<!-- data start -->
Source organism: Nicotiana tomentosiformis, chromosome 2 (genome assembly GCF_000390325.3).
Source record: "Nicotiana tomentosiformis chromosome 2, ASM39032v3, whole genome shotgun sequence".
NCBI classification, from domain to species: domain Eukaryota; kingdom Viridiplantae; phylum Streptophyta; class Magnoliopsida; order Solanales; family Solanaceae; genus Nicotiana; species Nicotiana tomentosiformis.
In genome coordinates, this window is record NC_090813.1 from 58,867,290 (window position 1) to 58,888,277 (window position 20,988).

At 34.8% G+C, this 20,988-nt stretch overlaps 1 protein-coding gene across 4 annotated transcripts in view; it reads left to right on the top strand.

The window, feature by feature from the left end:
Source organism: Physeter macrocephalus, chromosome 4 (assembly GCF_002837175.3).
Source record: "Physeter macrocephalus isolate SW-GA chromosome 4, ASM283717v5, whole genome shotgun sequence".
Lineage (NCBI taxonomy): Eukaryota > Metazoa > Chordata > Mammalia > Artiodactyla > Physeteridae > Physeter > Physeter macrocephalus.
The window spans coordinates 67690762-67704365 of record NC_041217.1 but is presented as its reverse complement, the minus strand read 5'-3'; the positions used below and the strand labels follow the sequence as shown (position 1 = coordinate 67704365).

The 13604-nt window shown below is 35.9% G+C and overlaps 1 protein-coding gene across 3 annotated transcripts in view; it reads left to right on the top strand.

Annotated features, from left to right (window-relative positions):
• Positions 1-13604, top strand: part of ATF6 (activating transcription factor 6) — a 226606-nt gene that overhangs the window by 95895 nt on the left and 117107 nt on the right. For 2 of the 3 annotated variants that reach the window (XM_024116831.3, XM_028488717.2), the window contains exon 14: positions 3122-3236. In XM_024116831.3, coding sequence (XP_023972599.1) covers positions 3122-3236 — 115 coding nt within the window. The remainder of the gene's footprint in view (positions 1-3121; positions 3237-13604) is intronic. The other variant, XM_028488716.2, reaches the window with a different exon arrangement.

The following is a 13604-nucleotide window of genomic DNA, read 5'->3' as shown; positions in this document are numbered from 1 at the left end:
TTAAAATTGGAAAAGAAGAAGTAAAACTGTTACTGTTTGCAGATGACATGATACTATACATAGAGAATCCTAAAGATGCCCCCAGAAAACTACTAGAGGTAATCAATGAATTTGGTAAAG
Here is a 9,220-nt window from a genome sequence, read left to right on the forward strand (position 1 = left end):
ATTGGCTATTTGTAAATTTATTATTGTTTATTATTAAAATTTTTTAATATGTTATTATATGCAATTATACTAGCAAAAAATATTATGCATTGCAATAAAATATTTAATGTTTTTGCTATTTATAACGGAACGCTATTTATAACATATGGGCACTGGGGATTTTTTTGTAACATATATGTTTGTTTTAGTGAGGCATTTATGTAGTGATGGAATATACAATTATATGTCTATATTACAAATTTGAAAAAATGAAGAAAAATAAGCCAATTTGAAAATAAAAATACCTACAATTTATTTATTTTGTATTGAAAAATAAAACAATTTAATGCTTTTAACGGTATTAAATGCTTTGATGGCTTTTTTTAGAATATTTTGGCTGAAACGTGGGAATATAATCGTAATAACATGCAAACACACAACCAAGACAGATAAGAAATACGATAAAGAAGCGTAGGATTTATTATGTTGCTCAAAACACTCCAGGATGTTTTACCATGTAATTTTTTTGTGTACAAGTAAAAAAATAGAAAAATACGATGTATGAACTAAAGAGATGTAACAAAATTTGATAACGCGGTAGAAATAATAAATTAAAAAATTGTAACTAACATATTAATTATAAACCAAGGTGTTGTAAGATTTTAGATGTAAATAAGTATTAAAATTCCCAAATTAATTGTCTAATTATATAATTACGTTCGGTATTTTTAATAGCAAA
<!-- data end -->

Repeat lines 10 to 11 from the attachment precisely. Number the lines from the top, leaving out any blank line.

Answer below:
The window spans coordinates 67690762-67704365 of record NC_041217.1 but is presented as its reverse complement, the minus strand read 5'-3'; the positions used below and the strand labels follow the sequence as shown (position 1 = coordinate 67704365).

The 13604-nt window shown below is 35.9% G+C and overlaps 1 protein-coding gene across 3 annotated transcripts in view; it reads left to right on the top strand.